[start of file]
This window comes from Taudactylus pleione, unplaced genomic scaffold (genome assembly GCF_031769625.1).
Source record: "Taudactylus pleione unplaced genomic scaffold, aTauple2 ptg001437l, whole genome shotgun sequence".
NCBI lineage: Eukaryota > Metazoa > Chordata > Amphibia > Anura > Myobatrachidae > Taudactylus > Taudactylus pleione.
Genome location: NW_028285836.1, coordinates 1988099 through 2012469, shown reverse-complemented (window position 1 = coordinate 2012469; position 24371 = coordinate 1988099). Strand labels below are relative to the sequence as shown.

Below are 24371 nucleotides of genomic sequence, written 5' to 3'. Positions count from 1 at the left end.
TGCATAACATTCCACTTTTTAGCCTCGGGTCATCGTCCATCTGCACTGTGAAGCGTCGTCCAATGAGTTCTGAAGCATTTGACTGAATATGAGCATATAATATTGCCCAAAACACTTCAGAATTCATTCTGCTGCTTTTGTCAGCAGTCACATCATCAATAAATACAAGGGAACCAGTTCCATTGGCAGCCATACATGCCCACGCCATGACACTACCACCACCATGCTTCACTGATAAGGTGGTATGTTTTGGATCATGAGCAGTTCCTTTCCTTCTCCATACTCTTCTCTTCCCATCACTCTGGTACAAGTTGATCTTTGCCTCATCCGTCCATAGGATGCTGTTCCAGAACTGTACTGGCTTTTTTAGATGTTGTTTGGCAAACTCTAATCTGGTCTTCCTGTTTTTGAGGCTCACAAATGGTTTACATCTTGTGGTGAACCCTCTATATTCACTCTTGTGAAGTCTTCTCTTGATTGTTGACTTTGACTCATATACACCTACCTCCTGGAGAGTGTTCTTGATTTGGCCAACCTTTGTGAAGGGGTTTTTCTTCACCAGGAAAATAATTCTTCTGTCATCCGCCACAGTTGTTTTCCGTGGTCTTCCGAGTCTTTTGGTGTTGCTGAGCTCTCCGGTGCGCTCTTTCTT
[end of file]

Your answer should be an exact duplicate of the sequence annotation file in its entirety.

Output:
This window comes from Taudactylus pleione, unplaced genomic scaffold (genome assembly GCF_031769625.1).
Source record: "Taudactylus pleione unplaced genomic scaffold, aTauple2 ptg001437l, whole genome shotgun sequence".
NCBI lineage: Eukaryota > Metazoa > Chordata > Amphibia > Anura > Myobatrachidae > Taudactylus > Taudactylus pleione.
Genome location: NW_028285836.1, coordinates 1988099 through 2012469, shown reverse-complemented (window position 1 = coordinate 2012469; position 24371 = coordinate 1988099). Strand labels below are relative to the sequence as shown.

Below are 24371 nucleotides of genomic sequence, written 5' to 3'. Positions count from 1 at the left end.
TGCATAACATTCCACTTTTTAGCCTCGGGTCATCGTCCATCTGCACTGTGAAGCGTCGTCCAATGAGTTCTGAAGCATTTGACTGAATATGAGCATATAATATTGCCCAAAACACTTCAGAATTCATTCTGCTGCTTTTGTCAGCAGTCACATCATCAATAAATACAAGGGAACCAGTTCCATTGGCAGCCATACATGCCCACGCCATGACACTACCACCACCATGCTTCACTGATAAGGTGGTATGTTTTGGATCATGAGCAGTTCCTTTCCTTCTCCATACTCTTCTCTTCCCATCACTCTGGTACAAGTTGATCTTTGCCTCATCCGTCCATAGGATGCTGTTCCAGAACTGTACTGGCTTTTTTAGATGTTGTTTGGCAAACTCTAATCTGGTCTTCCTGTTTTTGAGGCTCACAAATGGTTTACATCTTGTGGTGAACCCTCTATATTCACTCTTGTGAAGTCTTCTCTTGATTGTTGACTTTGACTCATATACACCTACCTCCTGGAGAGTGTTCTTGATTTGGCCAACCTTTGTGAAGGGGTTTTTCTTCACCAGGAAAATAATTCTTCTGTCATCCGCCACAGTTGTTTTCCGTGGTCTTCCGAGTCTTTTGGTGTTGCTGAGCTCTCCGGTGCGCTCTTTCTT